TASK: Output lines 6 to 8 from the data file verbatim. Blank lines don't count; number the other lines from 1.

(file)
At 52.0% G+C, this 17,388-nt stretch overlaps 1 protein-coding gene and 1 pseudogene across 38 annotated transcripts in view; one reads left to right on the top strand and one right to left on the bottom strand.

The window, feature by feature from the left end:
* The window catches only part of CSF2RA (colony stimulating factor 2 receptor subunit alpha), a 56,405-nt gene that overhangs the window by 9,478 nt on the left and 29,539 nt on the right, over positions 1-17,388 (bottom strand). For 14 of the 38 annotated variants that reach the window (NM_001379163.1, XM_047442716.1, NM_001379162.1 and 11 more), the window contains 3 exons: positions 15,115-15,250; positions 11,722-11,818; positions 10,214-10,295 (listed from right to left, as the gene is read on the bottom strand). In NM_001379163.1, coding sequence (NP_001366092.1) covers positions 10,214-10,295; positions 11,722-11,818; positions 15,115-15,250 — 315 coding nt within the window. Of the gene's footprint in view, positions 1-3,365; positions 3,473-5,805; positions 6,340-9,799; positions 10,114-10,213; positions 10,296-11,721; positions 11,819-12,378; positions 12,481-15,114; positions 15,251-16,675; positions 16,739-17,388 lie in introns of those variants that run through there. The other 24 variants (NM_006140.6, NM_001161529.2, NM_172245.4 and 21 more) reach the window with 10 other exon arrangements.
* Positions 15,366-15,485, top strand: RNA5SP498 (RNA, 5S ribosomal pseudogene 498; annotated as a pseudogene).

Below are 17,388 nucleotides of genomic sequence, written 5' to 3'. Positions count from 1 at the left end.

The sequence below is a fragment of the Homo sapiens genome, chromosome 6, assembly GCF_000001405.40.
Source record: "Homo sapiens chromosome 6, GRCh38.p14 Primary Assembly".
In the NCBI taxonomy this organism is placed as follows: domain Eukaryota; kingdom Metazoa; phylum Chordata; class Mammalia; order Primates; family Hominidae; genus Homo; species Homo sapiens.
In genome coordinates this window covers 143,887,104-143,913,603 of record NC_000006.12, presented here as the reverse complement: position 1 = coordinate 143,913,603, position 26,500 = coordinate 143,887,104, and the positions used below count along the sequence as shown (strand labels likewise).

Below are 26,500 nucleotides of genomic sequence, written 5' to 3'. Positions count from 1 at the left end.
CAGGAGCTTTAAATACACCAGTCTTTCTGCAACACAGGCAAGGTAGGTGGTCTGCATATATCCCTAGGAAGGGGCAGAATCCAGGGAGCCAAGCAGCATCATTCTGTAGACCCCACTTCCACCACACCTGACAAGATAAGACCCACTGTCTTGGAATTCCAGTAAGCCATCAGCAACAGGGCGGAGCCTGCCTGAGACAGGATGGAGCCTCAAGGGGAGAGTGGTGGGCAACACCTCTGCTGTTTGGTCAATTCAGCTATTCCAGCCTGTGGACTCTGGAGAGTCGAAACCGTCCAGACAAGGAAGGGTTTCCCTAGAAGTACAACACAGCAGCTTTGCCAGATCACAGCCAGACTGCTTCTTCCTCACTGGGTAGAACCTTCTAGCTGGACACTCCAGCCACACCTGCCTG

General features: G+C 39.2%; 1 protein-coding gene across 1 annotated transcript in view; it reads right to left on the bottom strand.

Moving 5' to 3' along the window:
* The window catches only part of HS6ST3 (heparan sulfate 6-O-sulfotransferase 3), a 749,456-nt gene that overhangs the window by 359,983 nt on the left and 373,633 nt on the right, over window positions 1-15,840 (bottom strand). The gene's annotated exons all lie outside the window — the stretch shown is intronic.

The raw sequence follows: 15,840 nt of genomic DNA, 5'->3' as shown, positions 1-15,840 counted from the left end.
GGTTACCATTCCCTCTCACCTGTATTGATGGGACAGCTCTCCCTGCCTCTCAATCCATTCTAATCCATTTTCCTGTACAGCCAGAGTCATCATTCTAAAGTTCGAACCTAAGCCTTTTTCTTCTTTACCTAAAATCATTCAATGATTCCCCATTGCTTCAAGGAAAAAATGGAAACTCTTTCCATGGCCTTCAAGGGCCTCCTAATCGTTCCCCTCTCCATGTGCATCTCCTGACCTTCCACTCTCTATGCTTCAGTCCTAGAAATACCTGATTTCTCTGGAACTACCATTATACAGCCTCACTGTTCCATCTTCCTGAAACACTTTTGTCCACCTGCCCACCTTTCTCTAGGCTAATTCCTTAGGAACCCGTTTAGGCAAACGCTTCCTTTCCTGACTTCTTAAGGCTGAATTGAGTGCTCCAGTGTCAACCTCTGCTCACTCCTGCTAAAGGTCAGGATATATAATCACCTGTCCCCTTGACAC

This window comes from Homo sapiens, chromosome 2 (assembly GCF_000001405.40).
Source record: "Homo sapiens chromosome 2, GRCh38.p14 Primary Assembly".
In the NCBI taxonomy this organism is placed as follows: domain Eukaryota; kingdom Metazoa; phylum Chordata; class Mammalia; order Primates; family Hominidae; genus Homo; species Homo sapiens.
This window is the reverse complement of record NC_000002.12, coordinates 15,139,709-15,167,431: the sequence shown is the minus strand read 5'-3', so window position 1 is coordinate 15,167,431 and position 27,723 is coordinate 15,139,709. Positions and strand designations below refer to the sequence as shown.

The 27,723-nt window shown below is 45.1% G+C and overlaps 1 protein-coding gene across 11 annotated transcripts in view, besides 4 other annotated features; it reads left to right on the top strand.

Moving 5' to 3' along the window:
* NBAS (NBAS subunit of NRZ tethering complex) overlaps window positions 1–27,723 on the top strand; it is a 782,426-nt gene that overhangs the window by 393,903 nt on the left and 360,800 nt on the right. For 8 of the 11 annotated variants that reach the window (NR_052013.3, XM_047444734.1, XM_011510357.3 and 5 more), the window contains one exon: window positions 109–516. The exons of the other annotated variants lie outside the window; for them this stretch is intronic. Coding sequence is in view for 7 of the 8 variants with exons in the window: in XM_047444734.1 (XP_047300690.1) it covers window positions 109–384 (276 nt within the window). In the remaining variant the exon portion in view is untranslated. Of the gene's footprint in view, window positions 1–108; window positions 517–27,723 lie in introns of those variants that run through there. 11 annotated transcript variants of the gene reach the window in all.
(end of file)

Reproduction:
The sequence below is a fragment of the Homo sapiens genome, chromosome 6, assembly GCF_000001405.40.
Source record: "Homo sapiens chromosome 6, GRCh38.p14 Primary Assembly".
In the NCBI taxonomy this organism is placed as follows: domain Eukaryota; kingdom Metazoa; phylum Chordata; class Mammalia; order Primates; family Hominidae; genus Homo; species Homo sapiens.